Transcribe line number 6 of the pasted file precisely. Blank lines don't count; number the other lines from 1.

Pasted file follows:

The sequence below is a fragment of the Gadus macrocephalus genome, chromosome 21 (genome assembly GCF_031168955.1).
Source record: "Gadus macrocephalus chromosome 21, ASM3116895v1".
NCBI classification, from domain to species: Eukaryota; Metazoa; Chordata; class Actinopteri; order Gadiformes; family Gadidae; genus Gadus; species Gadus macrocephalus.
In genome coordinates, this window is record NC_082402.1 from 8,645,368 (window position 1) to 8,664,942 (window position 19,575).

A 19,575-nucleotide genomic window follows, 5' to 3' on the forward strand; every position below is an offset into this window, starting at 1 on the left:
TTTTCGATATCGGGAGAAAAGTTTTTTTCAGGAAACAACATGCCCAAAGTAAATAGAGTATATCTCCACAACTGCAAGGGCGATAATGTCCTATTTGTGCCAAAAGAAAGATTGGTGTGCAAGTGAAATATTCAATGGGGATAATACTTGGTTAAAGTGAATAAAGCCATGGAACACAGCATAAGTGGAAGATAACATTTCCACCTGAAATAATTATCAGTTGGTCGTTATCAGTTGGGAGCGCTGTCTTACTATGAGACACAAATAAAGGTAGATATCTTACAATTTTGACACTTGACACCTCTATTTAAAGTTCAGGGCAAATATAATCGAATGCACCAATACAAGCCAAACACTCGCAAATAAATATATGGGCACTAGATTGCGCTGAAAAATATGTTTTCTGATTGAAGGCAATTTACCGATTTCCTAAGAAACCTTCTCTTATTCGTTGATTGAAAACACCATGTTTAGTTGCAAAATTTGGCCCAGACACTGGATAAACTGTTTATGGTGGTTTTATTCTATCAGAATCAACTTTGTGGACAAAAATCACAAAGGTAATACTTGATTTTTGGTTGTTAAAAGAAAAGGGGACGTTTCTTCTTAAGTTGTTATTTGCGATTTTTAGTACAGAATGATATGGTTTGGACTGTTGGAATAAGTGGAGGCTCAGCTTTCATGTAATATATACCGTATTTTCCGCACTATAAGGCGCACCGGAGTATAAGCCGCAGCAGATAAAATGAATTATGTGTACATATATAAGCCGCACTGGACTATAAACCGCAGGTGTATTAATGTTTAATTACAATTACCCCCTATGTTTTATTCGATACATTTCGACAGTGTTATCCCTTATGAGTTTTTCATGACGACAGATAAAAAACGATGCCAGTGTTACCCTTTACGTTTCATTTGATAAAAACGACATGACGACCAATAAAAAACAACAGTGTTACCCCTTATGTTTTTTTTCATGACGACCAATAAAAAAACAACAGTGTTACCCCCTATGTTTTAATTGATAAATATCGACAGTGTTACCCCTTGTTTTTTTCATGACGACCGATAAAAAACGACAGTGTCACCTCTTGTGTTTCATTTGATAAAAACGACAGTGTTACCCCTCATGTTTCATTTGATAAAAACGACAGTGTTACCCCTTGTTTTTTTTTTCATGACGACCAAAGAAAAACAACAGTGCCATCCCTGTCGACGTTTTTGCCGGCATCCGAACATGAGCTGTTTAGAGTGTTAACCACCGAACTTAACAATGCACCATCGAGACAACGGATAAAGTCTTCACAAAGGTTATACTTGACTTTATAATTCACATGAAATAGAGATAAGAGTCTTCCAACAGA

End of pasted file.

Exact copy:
TTTTCGATATCGGGAGAAAAGTTTTTTTCAGGAAACAACATGCCCAAAGTAAATAGAGTATATCTCCACAACTGCAAGGGCGATAATGTCCTATTTGTGCCAAAAGAAAGATTGGTGTGCAAGTGAAATATTCAATGGGGATAATACTTGGTTAAAGTGAATAAAGCCATGGAACACAGCATAAGTGGAAGATAACATTTCCACCTGAAATAATTATCAGTTGGTCGTTATCAGTTGGGAGCGCTGTCTTACTATGAGACACAAATAAAGGTAGATATCTTACAATTTTGACACTTGACACCTCTATTTAAAGTTCAGGGCAAATATAATCGAATGCACCAATACAAGCCAAACACTCGCAAATAAATATATGGGCACTAGATTGCGCTGAAAAATATGTTTTCTGATTGAAGGCAATTTACCGATTTCCTAAGAAACCTTCTCTTATTCGTTGATTGAAAACACCATGTTTAGTTGCAAAATTTGGCCCAGACACTGGATAAACTGTTTATGGTGGTTTTATTCTATCAGAATCAACTTTGTGGACAAAAATCACAAAGGTAATACTTGATTTTTGGTTGTTAAAAGAAAAGGGGACGTTTCTTCTTAAGTTGTTATTTGCGATTTTTAGTACAGAATGATATGGTTTGGACTGTTGGAATAAGTGGAGGCTCAGCTTTCATGTAATATATACCGTATTTTCCGCACTATAAGGCGCACCGGAGTATAAGCCGCAGCAGATAAAATGAATTATGTGTACATATATAAGCCGCACTGGACTATAAACCGCAGGTGTATTAATGTTTAATTACAATTACCCCCTATGTTTTATTCGATACATTTCGACAGTGTTATCCCTTATGAGTTTTTCATGACGACAGATAAAAAACGATGCCAGTGTTACCCTTTACGTTTCATTTGATAAAAACGACATGACGACCAATAAAAAACAACAGTGTTACCCCTTATGTTTTTTTTCATGACGACCAATAAAAAAACAACAGTGTTACCCCCTATGTTTTAATTGATAAATATCGACAGTGTTACCCCTTGTTTTTTTCATGACGACCGATAAAAAACGACAGTGTCACCTCTTGTGTTTCATTTGATAAAAACGACAGTGTTACCCCTCATGTTTCATTTGATAAAAACGACAGTGTTACCCCTTGTTTTTTTTTTCATGACGACCAAAGAAAAACAACAGTGCCATCCCTGTCGACGTTTTTGCCGGCATCCGAACATGAGCTGTTTAGAGTGTTAACCACCGAACTTAACAATGCACCATCGAGACAACGGATAAAGTCTTCACAAAGGTTATACTTGACTTTATAATTCACATGAAATAGAGATAAGAGTCTTCCAACAGA